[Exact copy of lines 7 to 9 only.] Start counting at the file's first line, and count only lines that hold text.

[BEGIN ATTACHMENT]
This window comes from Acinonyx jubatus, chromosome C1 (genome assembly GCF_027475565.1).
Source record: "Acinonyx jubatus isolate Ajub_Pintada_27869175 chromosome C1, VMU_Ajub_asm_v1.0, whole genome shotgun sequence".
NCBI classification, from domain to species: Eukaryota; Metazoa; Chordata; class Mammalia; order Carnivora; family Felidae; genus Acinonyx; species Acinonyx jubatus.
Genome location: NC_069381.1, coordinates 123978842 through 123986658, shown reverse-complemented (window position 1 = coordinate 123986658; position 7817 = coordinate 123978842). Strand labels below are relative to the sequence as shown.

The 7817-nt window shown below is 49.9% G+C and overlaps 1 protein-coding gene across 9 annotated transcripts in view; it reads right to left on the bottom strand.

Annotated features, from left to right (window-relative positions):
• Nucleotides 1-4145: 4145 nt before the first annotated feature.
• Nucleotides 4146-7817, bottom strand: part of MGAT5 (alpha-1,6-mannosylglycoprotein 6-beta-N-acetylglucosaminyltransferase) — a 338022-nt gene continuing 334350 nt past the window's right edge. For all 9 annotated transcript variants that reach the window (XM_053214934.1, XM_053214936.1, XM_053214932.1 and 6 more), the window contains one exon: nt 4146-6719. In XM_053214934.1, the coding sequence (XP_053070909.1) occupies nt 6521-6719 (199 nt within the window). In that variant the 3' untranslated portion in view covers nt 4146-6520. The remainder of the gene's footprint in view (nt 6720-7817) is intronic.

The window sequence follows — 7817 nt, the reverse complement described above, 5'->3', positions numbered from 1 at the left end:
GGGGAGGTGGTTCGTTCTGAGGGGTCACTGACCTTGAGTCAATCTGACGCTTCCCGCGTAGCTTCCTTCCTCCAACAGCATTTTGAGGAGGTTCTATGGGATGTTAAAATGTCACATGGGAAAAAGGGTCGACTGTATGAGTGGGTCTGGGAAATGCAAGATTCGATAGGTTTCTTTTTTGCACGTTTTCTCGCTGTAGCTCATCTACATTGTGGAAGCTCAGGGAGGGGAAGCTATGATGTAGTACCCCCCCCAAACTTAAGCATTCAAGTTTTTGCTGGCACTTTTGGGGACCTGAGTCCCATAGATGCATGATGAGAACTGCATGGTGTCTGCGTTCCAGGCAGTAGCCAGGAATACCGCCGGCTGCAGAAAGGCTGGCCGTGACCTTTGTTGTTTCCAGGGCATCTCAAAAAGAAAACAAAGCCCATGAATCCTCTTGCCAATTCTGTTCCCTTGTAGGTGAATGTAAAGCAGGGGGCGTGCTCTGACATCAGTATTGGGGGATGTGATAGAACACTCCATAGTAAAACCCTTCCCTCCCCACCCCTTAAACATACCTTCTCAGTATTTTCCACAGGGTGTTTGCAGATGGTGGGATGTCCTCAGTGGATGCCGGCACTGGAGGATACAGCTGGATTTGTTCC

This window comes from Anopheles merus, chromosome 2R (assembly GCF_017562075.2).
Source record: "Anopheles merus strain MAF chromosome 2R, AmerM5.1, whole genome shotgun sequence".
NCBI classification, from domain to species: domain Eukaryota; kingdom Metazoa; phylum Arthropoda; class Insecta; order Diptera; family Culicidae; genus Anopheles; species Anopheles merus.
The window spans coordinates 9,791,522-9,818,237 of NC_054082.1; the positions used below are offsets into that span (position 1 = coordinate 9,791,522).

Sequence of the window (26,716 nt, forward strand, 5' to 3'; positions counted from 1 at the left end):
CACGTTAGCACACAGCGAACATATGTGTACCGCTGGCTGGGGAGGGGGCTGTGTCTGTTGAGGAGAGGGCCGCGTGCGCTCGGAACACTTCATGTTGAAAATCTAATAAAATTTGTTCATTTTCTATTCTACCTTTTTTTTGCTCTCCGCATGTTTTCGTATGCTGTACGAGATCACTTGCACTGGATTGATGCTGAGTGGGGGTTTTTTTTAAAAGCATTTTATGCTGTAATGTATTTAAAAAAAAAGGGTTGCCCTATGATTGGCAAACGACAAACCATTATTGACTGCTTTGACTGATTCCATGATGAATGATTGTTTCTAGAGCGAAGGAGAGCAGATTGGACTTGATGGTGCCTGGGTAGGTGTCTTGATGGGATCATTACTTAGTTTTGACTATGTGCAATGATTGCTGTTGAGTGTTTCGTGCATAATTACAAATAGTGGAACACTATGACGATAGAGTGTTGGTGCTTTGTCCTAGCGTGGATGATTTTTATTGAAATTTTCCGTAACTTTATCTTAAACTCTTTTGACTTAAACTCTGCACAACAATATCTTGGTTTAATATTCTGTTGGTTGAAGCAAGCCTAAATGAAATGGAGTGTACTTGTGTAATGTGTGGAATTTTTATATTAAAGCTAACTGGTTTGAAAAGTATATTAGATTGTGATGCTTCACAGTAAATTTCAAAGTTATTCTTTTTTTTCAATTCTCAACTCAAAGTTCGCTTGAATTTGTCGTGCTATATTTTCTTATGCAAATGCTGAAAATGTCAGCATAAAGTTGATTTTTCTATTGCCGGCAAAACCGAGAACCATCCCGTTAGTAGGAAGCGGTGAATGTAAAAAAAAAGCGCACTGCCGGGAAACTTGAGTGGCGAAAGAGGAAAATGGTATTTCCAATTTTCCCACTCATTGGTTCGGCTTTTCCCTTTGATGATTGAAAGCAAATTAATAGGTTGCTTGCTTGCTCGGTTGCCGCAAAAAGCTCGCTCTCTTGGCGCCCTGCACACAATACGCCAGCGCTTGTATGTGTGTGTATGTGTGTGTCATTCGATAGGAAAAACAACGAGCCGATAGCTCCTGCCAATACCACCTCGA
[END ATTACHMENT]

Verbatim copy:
• Nucleotides 1-4145: 4145 nt before the first annotated feature.
• Nucleotides 4146-7817, bottom strand: part of MGAT5 (alpha-1,6-mannosylglycoprotein 6-beta-N-acetylglucosaminyltransferase) — a 338022-nt gene continuing 334350 nt past the window's right edge. For all 9 annotated transcript variants that reach the window (XM_053214934.1, XM_053214936.1, XM_053214932.1 and 6 more), the window contains one exon: nt 4146-6719. In XM_053214934.1, the coding sequence (XP_053070909.1) occupies nt 6521-6719 (199 nt within the window). In that variant the 3' untranslated portion in view covers nt 4146-6520. The remainder of the gene's footprint in view (nt 6720-7817) is intronic.

The window sequence follows — 7817 nt, the reverse complement described above, 5'->3', positions numbered from 1 at the left end: